He narrowed the "applicants" to a short list and, finally focusing on one person, began to correspond with her. Then they advanced to telephone conversations, but not many because that was "too expensive." One could tell that reality was closing in. Finally, believe it or not, they both felt this was it. The dates for the engagement and the marriage were set with these two never having met.
My brother and my father flew from Toronto to Bombay. More than one thousand wedding invitations were sent before my brother and his bride-to-be had ever seen each other. Two days after his arrival was the engagement date and a day or so later was the wedding date. He would then bring his bride back to Canada, all within a week, and they would live "happily ever after." That, at any rate, was the plan.
I thought to myself, Oh my! You know, this is faith. Maybe it is even less than that. This is credulity! I began to get really concerned, so before my brother left for Bombay I mustered up the courage to caution him. I said, "I don't want to challenge anything you're doing, but I do have a brief question. What are you going to do when you arrive in Bombay, come down the Jetway and see a young woman standing there with a garland in her hand, and say to yourself, Good grief! I hope that's not her. I hope that's somebody else! Or she looks at you and thinks to herself, I hope that's not him, I hope that's his brother! What on earth will you do? Are you going to take her aside, talk it over, and then make an announcement saying, 'We have met . . . we will not be proceeding with our plans'? Will you get on the telephone or write letters to everybody and say, 'Folks, we've met. The wedding is off.'"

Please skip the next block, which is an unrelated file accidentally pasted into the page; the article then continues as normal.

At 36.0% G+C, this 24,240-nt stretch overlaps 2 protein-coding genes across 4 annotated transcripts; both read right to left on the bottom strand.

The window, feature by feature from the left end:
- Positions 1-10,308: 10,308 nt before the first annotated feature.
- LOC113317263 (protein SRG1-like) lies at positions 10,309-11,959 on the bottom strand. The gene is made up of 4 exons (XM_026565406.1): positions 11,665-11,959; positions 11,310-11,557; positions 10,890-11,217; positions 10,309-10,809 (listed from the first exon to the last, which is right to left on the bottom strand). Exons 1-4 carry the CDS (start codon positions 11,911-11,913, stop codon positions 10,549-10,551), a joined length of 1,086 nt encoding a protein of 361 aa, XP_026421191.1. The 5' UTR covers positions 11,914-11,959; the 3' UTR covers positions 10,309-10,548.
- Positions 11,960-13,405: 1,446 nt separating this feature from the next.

My brother just stared at me. He said, "Are you through?" I told him that for the moment I was just awaiting his answer. Then he said something that was absolutely defining for him: "Write this down, and don't ever forget it: Love is as much a question of the will as it is of the emotion. And if you will to love somebody, you can."
That statement brought our conversation to a sudden stop. That was thirty-five years ago. My brother and his wife now have three children and make their home in Toronto. Has it been easy? No. Marriage never is easy. But the challenges do not come from the absence of commitment.
The first thing to bear in mind is that we exaggerate the separation of the emotion and the will as two distinct faculties of operation-some kind of misshapen two-headed monster. Think, for example, of the caricature we make of one difference between men and women. We seem to think that women are more emotionally driven and men more cerebrally driven. If that caricature were true, why is it that more men fall into infidelity after marriage than do women? If women are more emotionally driven, should it not be the other way around? I think it more appropriate to say that women in general recognize the emotional ramifications of their acts better than men do. Men do feel emotion, but they do so selectively and fail to face the consequences of reality. Betray a man and you find out that his emotions surge to the top. I believe that a legitimate understanding of what is happening here can preserve the grand union between emotion and will.